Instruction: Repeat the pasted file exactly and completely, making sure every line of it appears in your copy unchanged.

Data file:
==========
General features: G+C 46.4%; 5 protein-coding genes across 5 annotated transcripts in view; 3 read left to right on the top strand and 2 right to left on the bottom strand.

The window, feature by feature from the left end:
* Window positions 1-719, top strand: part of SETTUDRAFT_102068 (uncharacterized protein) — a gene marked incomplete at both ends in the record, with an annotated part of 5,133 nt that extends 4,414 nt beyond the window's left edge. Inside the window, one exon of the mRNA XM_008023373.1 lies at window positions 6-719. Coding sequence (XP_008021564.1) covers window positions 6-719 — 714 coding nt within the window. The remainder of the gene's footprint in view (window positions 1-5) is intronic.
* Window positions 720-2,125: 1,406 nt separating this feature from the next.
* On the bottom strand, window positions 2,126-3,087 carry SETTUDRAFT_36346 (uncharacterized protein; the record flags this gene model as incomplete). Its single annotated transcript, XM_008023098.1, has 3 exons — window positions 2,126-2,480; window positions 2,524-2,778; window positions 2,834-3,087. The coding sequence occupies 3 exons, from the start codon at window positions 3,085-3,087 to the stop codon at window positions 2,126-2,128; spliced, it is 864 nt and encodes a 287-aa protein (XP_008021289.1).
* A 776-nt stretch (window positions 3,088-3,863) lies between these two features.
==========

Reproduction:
General features: G+C 46.4%; 5 protein-coding genes across 5 annotated transcripts in view; 3 read left to right on the top strand and 2 right to left on the bottom strand.

The window, feature by feature from the left end:
* Window positions 1-719, top strand: part of SETTUDRAFT_102068 (uncharacterized protein) — a gene marked incomplete at both ends in the record, with an annotated part of 5,133 nt that extends 4,414 nt beyond the window's left edge. Inside the window, one exon of the mRNA XM_008023373.1 lies at window positions 6-719. Coding sequence (XP_008021564.1) covers window positions 6-719 — 714 coding nt within the window. The remainder of the gene's footprint in view (window positions 1-5) is intronic.
* Window positions 720-2,125: 1,406 nt separating this feature from the next.
* On the bottom strand, window positions 2,126-3,087 carry SETTUDRAFT_36346 (uncharacterized protein; the record flags this gene model as incomplete). Its single annotated transcript, XM_008023098.1, has 3 exons — window positions 2,126-2,480; window positions 2,524-2,778; window positions 2,834-3,087. The coding sequence occupies 3 exons, from the start codon at window positions 3,085-3,087 to the stop codon at window positions 2,126-2,128; spliced, it is 864 nt and encodes a 287-aa protein (XP_008021289.1).
* A 776-nt stretch (window positions 3,088-3,863) lies between these two features.